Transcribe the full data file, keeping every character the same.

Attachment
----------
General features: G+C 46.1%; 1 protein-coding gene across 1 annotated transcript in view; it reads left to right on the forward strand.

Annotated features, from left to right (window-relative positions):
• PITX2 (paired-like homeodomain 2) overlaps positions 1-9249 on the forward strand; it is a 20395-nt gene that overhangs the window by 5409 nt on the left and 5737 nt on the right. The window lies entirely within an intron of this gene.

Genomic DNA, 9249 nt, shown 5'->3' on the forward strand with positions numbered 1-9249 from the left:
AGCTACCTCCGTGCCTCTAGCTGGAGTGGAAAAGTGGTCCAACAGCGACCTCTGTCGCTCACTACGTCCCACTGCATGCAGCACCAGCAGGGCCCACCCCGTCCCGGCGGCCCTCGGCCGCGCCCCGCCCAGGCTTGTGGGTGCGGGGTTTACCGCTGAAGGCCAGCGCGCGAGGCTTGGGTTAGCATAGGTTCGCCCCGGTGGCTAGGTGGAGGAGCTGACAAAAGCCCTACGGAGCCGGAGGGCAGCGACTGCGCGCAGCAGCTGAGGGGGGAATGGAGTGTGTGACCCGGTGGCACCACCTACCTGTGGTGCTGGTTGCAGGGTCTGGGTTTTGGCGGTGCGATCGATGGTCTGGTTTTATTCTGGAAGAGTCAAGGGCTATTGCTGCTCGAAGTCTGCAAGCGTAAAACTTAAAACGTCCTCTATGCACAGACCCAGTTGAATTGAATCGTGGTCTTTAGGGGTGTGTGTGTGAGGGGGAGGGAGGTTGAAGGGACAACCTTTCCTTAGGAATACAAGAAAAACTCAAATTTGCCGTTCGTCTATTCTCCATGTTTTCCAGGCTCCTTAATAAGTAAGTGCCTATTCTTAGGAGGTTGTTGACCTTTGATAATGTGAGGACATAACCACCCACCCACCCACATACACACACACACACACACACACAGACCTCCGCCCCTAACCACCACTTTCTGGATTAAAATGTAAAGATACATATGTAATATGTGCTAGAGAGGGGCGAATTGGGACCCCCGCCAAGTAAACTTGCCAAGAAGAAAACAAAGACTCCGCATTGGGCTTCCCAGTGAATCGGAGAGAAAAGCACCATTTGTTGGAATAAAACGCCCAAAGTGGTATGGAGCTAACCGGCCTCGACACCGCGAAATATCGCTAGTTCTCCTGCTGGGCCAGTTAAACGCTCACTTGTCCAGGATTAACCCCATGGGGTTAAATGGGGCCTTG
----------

General features: G+C 46.1%; 1 protein-coding gene across 1 annotated transcript in view; it reads left to right on the forward strand.

Annotated features, from left to right (window-relative positions):
• PITX2 (paired-like homeodomain 2) overlaps positions 1-9249 on the forward strand; it is a 20395-nt gene that overhangs the window by 5409 nt on the left and 5737 nt on the right. The window lies entirely within an intron of this gene.

Genomic DNA, 9249 nt, shown 5'->3' on the forward strand with positions numbered 1-9249 from the left:
AGCTACCTCCGTGCCTCTAGCTGGAGTGGAAAAGTGGTCCAACAGCGACCTCTGTCGCTCACTACGTCCCACTGCATGCAGCACCAGCAGGGCCCACCCCGTCCCGGCGGCCCTCGGCCGCGCCCCGCCCAGGCTTGTGGGTGCGGGGTTTACCGCTGAAGGCCAGCGCGCGAGGCTTGGGTTAGCATAGGTTCGCCCCGGTGGCTAGGTGGAGGAGCTGACAAAAGCCCTACGGAGCCGGAGGGCAGCGACTGCGCGCAGCAGCTGAGGGGGGAATGGAGTGTGTGACCCGGTGGCACCACCTACCTGTGGTGCTGGTTGCAGGGTCTGGGTTTTGGCGGTGCGATCGATGGTCTGGTTTTATTCTGGAAGAGTCAAGGGCTATTGCTGCTCGAAGTCTGCAAGCGTAAAACTTAAAACGTCCTCTATGCACAGACCCAGTTGAATTGAATCGTGGTCTTTAGGGGTGTGTGTGTGAGGGGGAGGGAGGTTGAAGGGACAACCTTTCCTTAGGAATACAAGAAAAACTCAAATTTGCCGTTCGTCTATTCTCCATGTTTTCCAGGCTCCTTAATAAGTAAGTGCCTATTCTTAGGAGGTTGTTGACCTTTGATAATGTGAGGACATAACCACCCACCCACCCACATACACACACACACACACACACACAGACCTCCGCCCCTAACCACCACTTTCTGGATTAAAATGTAAAGATACATATGTAATATGTGCTAGAGAGGGGCGAATTGGGACCCCCGCCAAGTAAACTTGCCAAGAAGAAAACAAAGACTCCGCATTGGGCTTCCCAGTGAATCGGAGAGAAAAGCACCATTTGTTGGAATAAAACGCCCAAAGTGGTATGGAGCTAACCGGCCTCGACACCGCGAAATATCGCTAGTTCTCCTGCTGGGCCAGTTAAACGCTCACTTGTCCAGGATTAACCCCATGGGGTTAAATGGGGCCTTG